Over 40 years ago, scientists began this ambitious drilling project to penetrate the Earth’s crust and sample the area where the crust and mantle intermingle, the so-called Mohorovičić discontinuity.
After eight years of preparations and constructions, drilling began on 24 May 1970. In 1979, the world depth record held by the Bertha Rogers hole in Oklahoma, United States at 9,583m was broken. In 1983, the drilling hole had reached a depth of 12,000m and drilling was paused to carry out numerous scientific investigations.
When drilling resumed, the drill went 66 further meters until a 5,000m section of the drill string twisted off and was left in the hole. Drilling was later restarted from 7,000m in a new drilling hole called SG-3. In 1989, 19 years after researchers had broken ground, the project reached a depth of 12,262m and the Kola Superdeep Borehole became the deepest hole ever created by humankind.
Because of higher-than-expected temperatures at this depth and location, 180°C instead of 100°C, drilling deeper was deemed unfeasible and the drilling was stopped in 1992, about 2.7km short of the 15,000m goal.
Before the hole was drilled, scientists could only hypothesize about the composition of the Earth’s crust. One of the most surprising findings to emerge from the well is that no transition from granite to basalt was found at the depth between three and six kilometers below the surface. Other unexpected findings were the discovery of a large quantity of hydrogen gas and 24 species of microscopic fossils.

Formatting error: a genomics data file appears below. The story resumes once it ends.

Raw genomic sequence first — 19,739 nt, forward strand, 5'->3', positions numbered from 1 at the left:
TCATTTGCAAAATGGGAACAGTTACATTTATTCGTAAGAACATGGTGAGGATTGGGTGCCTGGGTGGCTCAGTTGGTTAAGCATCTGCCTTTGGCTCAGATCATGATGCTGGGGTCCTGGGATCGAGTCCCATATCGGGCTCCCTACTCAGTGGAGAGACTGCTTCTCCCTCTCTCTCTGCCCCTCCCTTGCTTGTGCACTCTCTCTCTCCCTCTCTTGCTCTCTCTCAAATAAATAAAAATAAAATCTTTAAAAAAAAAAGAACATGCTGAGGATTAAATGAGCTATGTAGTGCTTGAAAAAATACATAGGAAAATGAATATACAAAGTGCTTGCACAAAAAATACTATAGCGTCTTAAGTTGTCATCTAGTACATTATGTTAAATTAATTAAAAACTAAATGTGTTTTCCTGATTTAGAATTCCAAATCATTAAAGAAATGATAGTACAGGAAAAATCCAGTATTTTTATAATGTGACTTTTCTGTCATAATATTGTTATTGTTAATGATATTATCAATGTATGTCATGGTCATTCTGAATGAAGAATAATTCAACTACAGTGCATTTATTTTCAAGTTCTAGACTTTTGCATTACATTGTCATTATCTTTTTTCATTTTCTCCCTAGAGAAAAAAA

Due to a lack of funding, the project was closed down in 2005. All equipment was scraped and the site has been abandoned since 2008. The borehole itself remains, with a metal cap drilled and welded to seal off the hole.
For two decades, the Kola Superdeep Borehole was also the world’s largest borehole, in terms of measured depth along the well bore, until surpassed in 2008 by the 12,289m long Al Shaheen oil well in Qatar, and in 2011 by the 12,345m long Sakhalin-I OP-11 well offshore the Russian island Sakhalin.
Similar drilling projects have been commenced by the United States and Germany, but neither was able to reach comparable depths.